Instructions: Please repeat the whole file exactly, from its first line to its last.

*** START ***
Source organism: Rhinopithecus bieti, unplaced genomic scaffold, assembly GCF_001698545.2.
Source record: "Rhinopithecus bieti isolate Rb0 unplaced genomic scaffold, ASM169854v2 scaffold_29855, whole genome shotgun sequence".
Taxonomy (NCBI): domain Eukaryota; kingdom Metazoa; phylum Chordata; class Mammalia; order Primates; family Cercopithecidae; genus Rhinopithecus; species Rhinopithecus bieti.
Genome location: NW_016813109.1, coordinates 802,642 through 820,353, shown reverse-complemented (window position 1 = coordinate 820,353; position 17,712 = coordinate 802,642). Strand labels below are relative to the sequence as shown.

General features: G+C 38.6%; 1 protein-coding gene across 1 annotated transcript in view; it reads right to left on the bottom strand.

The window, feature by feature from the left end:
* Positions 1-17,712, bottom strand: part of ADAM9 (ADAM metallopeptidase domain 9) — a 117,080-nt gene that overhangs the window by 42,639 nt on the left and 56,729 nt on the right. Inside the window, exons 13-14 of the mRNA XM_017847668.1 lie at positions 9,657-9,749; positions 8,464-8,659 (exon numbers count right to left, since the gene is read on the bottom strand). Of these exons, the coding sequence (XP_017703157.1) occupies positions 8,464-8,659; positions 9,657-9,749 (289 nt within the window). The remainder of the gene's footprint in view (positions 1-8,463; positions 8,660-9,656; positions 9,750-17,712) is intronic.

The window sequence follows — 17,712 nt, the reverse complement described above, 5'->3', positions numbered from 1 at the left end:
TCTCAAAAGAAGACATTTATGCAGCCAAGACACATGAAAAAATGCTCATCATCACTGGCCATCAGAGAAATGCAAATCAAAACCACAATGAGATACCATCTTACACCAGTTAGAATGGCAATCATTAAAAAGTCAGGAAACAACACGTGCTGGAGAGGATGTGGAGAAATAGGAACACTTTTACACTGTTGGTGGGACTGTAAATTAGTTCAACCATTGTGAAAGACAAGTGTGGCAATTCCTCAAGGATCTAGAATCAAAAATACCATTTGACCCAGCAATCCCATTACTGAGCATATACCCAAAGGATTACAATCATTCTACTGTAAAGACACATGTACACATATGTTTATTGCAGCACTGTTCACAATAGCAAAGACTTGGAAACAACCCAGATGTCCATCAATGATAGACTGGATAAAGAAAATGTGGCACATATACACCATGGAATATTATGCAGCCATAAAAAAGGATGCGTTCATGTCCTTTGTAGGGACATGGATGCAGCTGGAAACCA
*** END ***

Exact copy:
Source organism: Rhinopithecus bieti, unplaced genomic scaffold, assembly GCF_001698545.2.
Source record: "Rhinopithecus bieti isolate Rb0 unplaced genomic scaffold, ASM169854v2 scaffold_29855, whole genome shotgun sequence".
Taxonomy (NCBI): domain Eukaryota; kingdom Metazoa; phylum Chordata; class Mammalia; order Primates; family Cercopithecidae; genus Rhinopithecus; species Rhinopithecus bieti.
Genome location: NW_016813109.1, coordinates 802,642 through 820,353, shown reverse-complemented (window position 1 = coordinate 820,353; position 17,712 = coordinate 802,642). Strand labels below are relative to the sequence as shown.

General features: G+C 38.6%; 1 protein-coding gene across 1 annotated transcript in view; it reads right to left on the bottom strand.

The window, feature by feature from the left end:
* Positions 1-17,712, bottom strand: part of ADAM9 (ADAM metallopeptidase domain 9) — a 117,080-nt gene that overhangs the window by 42,639 nt on the left and 56,729 nt on the right. Inside the window, exons 13-14 of the mRNA XM_017847668.1 lie at positions 9,657-9,749; positions 8,464-8,659 (exon numbers count right to left, since the gene is read on the bottom strand). Of these exons, the coding sequence (XP_017703157.1) occupies positions 8,464-8,659; positions 9,657-9,749 (289 nt within the window). The remainder of the gene's footprint in view (positions 1-8,463; positions 8,660-9,656; positions 9,750-17,712) is intronic.

The window sequence follows — 17,712 nt, the reverse complement described above, 5'->3', positions numbered from 1 at the left end:
TCTCAAAAGAAGACATTTATGCAGCCAAGACACATGAAAAAATGCTCATCATCACTGGCCATCAGAGAAATGCAAATCAAAACCACAATGAGATACCATCTTACACCAGTTAGAATGGCAATCATTAAAAAGTCAGGAAACAACACGTGCTGGAGAGGATGTGGAGAAATAGGAACACTTTTACACTGTTGGTGGGACTGTAAATTAGTTCAACCATTGTGAAAGACAAGTGTGGCAATTCCTCAAGGATCTAGAATCAAAAATACCATTTGACCCAGCAATCCCATTACTGAGCATATACCCAAAGGATTACAATCATTCTACTGTAAAGACACATGTACACATATGTTTATTGCAGCACTGTTCACAATAGCAAAGACTTGGAAACAACCCAGATGTCCATCAATGATAGACTGGATAAAGAAAATGTGGCACATATACACCATGGAATATTATGCAGCCATAAAAAAGGATGCGTTCATGTCCTTTGTAGGGACATGGATGCAGCTGGAAACCA